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Ok, its that time again, for the under 21's to give their opinions and rant or rave about the new releases which have fallen upon our doorstep. We offer you the latest warblings [in order] from Callum, Josh and Lydia. 

Marissa Nadler- Marissa Nadler 

In these times of the surge of mainstream popularity towards nu-folk (Laura Marling, Mumford and Sons, Fleet Foxes), it is easy to overlook other folk musicians who do not get thrust into the limelight because they appear to be slightly "indie" or something that you can get teenagers into easily. Marissa Nadler is one of many overlooked musicians who does not seem to fit the bill of what the masses want to hear, but to music lovers, she comes across as much better than the popular alternative. This self-titled fifth release shows her expand her dreamy, folky roots and is her first album since the release of 2009's "Little Hells". At only thirty, Marissa has obviously been busy in order to get five albums under her belt.

Album opener "In Your Lair, Bear" introduces us to Marissa's strong, breathy vocals, which range from a deafening whisper, to strong and high pitched. Her skills as a guitarist are not questioned as the first song opens with a consistent finger-picking pattern which then evolves as the song progresses. The use of strings in the chorus' present us with a fuller sound than that of many solo artists today, and the typical folk genre stereotype of characterising animals and seasons comes through strongly in the lyrics. "The Sun Always Reminds Me Of You" is a perfect summer "anthem" even, perfect for listening to at this time of year, you can hear Marissa's sorrow at letting this person go, and how this time of year in particular has a strong significance in her past life. "Albastar Queen" is a fully solo effort, with the image of Nadler and her guitar on the top of a mountain, singing this song quietly to the world. The eerie "Wedding" presents us with an almost electronic feel through the use of wind-like effects and a spinning drum score. This is continued in "Baby, I Will Leave You In The Morning", in which beeps and whistles are used to fill up the soundless background. As one of the first less-commercialised folk artists I have heard, this presents a very positive starting point.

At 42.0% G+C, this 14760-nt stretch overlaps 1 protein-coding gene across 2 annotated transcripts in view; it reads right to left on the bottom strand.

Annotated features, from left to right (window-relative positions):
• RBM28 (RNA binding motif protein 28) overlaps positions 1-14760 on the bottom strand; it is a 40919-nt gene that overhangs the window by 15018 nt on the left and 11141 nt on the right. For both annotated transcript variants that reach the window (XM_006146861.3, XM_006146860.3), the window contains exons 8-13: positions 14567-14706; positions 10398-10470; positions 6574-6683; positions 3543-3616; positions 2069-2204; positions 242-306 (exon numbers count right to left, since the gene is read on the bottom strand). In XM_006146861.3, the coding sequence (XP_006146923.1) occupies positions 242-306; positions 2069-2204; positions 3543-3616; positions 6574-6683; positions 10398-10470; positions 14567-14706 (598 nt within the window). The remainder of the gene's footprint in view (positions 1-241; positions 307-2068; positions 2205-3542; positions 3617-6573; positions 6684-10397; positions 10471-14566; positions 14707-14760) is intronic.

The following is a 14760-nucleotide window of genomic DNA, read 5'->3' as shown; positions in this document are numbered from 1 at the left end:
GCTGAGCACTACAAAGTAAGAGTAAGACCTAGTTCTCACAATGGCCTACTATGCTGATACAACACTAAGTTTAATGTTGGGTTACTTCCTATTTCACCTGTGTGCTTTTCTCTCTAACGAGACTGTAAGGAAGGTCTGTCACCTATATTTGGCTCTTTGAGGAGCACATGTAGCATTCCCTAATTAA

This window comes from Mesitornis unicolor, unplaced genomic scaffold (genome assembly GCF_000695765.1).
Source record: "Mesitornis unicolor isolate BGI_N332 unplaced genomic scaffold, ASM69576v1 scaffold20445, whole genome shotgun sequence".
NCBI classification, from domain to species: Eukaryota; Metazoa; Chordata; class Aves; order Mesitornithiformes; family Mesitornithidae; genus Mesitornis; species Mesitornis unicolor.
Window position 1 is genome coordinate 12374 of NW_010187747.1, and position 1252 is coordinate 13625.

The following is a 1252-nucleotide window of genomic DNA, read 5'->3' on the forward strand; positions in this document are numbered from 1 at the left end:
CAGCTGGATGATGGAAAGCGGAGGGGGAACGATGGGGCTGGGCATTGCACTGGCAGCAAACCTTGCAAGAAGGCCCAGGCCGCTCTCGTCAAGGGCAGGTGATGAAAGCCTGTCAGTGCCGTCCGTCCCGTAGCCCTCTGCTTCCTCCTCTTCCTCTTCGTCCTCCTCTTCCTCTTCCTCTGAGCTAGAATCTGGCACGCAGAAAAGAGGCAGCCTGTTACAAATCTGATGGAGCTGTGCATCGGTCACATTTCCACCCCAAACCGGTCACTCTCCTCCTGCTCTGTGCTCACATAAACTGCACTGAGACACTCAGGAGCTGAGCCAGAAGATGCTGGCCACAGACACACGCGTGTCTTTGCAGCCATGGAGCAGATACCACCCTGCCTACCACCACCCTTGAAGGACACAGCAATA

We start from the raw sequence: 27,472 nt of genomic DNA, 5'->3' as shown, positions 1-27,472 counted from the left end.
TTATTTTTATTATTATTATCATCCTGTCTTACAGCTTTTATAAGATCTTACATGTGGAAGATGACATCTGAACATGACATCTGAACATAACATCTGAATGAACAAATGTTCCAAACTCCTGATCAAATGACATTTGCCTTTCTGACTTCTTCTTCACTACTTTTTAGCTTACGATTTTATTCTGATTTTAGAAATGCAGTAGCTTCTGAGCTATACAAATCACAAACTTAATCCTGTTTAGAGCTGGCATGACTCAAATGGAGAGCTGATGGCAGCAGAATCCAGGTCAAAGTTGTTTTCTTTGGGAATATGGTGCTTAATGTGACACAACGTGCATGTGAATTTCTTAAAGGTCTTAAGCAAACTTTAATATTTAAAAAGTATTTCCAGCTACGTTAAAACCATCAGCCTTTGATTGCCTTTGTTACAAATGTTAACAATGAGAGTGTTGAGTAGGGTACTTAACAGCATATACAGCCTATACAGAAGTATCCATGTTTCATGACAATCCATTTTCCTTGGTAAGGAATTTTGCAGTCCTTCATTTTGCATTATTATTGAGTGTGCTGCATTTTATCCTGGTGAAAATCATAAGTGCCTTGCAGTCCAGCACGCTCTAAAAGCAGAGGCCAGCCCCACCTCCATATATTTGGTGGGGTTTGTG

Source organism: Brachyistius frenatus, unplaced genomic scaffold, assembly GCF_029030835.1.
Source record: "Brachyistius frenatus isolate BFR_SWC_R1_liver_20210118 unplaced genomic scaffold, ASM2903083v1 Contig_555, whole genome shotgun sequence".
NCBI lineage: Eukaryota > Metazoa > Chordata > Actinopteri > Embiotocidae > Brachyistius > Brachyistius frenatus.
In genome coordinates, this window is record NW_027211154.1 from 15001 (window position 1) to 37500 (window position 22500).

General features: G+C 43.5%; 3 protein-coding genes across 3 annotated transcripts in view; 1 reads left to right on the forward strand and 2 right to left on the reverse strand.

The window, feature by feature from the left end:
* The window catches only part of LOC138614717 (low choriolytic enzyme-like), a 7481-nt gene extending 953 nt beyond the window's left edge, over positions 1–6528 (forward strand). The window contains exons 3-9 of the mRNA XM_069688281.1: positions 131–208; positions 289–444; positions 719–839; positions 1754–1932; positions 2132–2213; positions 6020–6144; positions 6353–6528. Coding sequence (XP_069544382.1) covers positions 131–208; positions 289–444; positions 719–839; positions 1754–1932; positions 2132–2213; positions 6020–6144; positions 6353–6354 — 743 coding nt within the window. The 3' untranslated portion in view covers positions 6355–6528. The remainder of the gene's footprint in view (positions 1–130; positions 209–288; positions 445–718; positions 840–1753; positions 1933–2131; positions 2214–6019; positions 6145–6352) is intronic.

Japanese Voyeurs - Yolk

As a band who strongly play hard, sludgy grunge which contributes greatly to the current revival of the genre, Japanese Voyeurs debut album was always going to be something to look out for. Since hearing "Milk Teeth" in March of this year, I have been waiting with baited breath for them to announce a release date for "Yolk" their first full-length. The album opener "You're So Cool" throws us right in at the deep end, with a strong drum intro followed by destructively distorted guitars which only let up for the chorus in which lead singer and female Romily Alice moans the title track in an almost victimised manner. As stories seemingly about being bullied back at school go, this is extremely powerful. "Big Cheese" features a prominent bass line, something which was lacking from early recordings by the band.(It is also the words written on the back of Romily's guitar). It seems like each member is coming into their own as the drumming is awesomely heavy in singles "Cry Baby" and then again "Milk Teeth". The band wouldn't be the same without Romily's voice, (ranging from a howl to a screech, to childlike innocence and snarling hatred),  however and her sometimes cringey lyricisms, "Mary, Mary, virgin Mary, sit with your legs crossed, does she ever wanna take that habit, rip that fucker off" she snarls in the re-worked "Dumb". "Smother Me" is Nirvana's "Come As You Are", slowed down and with two guitars tearing into it. Surprisingly, softer moments do show up in the latter half of the record. "That Love Sound" is a single released by the band last year, one of their earlier recordings, putting the listener in an eerie mood as the sound builds from a simple guitar chord progression to a full blown shout. "Heart Is a Fist" sees keyboardist Rikki providing backing to Romily in angel-like mode, with her strong, childlike vocal, his seemingly only consistent appearance on the album, due to his usual synth tones being drowned out by the heavy distortion overload. It is obvious that the right singles were picked from this album, "Milk Teeth" features a full drums-blown build-up and then a screaming chorus of "FRESH, FRESH, FRESH MEAT" while, "Cry Baby" by far outstrips every other track due to its extremely strong and headbanging-worthy chorus. There is sometimes the problem of some tracks sounding very similar due to similar tempo's in the slower tracks, however this is a good start for the London 5 piece and I hope to hear much more from them in the future, as they evolve.

Heights - Dead Ends